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Saudi in Talks With US on Troop Deployment in Syria
Saudi in Talks With US on Troop Deployment in Syria

Saudi in Talks With US on Troop Deployment in Syria

Saudi in Talks With US on Troop Deployment in Syria

Saudi Arabia is holding talks with the United States about sending troops into Syria as part of a wider international coalition, the kingdom’s foreign minister has said.
In his comments on Tuesday, Adel al-Jubeir said the deployment offer was “not new”, adding that Riyadh had previously proposed the idea to former US president Barack Obama, Aljazeera reported.
“We are in discussion with the US, and have been since the beginning of the Syrian crisis about sending forces into Syria,” Jubeir told reporters in Riyadh during a press conference alongside Antonio Guterres, the UN chief.
“We made a proposal to the Obama administration that if the US were to send forces … then Saudi Arabia would consider along with other countries sending forces as part of this contingent.”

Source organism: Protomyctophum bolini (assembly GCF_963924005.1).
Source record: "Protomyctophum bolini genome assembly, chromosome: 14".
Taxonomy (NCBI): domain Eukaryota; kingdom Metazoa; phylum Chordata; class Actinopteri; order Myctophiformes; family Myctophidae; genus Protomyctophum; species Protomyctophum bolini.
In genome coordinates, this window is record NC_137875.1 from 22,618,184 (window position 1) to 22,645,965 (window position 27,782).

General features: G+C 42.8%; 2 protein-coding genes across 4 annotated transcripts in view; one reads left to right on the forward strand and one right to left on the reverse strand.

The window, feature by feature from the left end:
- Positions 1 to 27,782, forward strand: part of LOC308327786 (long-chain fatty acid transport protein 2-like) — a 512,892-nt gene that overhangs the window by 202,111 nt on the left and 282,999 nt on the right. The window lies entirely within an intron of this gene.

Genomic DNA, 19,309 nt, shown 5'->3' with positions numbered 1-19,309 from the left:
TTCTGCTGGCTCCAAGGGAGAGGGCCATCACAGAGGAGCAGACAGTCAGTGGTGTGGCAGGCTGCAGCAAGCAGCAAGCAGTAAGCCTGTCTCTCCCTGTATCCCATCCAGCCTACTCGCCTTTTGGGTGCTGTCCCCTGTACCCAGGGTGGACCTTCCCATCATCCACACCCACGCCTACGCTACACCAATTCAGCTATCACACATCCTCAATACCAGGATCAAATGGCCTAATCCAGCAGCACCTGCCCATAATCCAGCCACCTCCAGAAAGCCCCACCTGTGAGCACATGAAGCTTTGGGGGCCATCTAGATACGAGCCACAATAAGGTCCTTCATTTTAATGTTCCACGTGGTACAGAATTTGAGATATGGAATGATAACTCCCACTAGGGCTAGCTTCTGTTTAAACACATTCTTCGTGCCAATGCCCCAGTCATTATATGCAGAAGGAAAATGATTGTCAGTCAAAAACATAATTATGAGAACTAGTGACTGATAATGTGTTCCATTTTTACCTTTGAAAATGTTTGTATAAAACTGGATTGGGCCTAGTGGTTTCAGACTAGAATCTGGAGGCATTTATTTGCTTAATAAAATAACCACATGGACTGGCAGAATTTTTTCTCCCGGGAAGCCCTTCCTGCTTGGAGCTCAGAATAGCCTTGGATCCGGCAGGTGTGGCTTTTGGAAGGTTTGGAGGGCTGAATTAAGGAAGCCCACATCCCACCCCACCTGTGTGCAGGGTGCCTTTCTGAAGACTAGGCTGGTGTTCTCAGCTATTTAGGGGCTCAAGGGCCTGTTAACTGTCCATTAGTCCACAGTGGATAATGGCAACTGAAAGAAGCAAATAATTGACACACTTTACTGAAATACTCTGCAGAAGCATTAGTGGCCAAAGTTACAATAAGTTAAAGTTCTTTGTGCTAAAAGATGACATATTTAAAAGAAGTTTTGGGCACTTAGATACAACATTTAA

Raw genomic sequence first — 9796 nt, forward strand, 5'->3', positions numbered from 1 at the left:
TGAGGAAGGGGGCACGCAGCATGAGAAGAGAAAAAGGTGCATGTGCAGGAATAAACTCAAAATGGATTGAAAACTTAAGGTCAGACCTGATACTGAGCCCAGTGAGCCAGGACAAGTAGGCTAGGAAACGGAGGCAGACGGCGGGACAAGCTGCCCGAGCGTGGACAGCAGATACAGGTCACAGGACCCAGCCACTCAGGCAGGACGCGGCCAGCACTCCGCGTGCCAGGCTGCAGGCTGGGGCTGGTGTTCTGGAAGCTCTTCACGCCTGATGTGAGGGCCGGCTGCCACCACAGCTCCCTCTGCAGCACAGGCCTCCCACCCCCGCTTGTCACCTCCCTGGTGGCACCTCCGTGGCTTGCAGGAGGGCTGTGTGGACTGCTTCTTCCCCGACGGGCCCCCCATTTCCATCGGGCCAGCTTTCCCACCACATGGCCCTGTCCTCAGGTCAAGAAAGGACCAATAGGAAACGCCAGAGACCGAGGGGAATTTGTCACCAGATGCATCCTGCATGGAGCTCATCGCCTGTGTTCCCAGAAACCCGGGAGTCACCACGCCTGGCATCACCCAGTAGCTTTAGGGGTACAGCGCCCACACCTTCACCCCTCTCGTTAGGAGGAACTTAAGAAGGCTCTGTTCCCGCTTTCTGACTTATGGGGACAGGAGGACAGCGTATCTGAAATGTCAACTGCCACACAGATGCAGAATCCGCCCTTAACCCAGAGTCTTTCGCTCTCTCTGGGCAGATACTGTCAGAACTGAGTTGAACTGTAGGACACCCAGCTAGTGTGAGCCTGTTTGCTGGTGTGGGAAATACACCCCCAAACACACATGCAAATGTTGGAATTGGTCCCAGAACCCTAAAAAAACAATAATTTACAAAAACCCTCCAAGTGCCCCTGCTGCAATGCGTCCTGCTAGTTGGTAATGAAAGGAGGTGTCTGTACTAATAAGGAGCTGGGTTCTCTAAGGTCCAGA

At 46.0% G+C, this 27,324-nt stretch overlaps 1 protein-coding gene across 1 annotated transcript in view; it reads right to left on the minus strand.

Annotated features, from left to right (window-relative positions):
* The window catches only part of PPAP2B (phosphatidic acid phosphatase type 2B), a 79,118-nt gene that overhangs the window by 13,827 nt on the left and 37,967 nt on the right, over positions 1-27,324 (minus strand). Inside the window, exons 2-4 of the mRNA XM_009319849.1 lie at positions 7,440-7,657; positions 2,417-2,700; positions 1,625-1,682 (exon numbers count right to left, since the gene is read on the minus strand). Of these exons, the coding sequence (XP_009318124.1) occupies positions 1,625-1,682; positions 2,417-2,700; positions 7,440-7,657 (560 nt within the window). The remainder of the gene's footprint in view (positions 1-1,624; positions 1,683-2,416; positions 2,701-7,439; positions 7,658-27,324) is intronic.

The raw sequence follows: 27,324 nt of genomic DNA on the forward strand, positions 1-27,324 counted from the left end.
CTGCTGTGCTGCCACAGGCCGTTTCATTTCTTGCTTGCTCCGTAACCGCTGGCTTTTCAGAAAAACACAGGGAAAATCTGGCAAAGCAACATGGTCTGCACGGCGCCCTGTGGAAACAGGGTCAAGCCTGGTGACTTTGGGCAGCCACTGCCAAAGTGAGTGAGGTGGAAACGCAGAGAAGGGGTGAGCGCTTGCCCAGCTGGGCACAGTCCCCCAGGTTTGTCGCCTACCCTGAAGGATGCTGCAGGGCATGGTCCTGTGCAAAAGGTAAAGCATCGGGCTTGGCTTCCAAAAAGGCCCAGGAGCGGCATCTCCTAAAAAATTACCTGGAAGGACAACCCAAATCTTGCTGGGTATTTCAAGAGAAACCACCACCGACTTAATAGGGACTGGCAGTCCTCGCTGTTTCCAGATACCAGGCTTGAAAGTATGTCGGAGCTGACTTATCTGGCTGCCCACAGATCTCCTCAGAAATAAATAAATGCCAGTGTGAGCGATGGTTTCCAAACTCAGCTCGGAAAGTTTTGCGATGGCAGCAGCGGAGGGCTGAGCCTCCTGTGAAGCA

The kingdom announced its readiness to deploy ground troops in 2016 to purportedly fight the self-styled Islamic State terror group in Syria.
While Saudi’s air force partook in the aerial campaign aimed against IS from the very beginning in 2014, the kingdom stopped short of a full ground troop deployment.

 Arab Force
The news came a day after the Wall Street Journal reported US President Donald Trump was looking to assemble an Arab force that would include Saudi Arabia and the United Arab Emirates to replace US military presence in Syria.
The force, which Trump’s new National Security Adviser John Bolton hopes will include Egypt, would be in charge of “stabilizing” the northeastern part of Syria, according to the report.
Aljazeera’s Patty Culhane, reporting from Washington, DC, noted that the US defense establishment “is going to be very wary” of the Saudi plan.
“There’s great concern among leadership inside the [US] military about the ability of Saudi forces—just look at the war in Yemen that the US has been helping them fight with intelligence and refueling,” said Culhane.
“There have been humanitarian catastrophes, numbers of schools and hospitals that have been hit, raising big concerns among human rights activists.”
Another key question is what will happen to US troops in Syria and whether they are expected to stay as part of an expanded mission, added Culhane. “[It is] not at all clear that Trump is going to be OK with that,” she added.
The US has an estimated 2,000 troops stationed inside Syria, according to the Pentagon.

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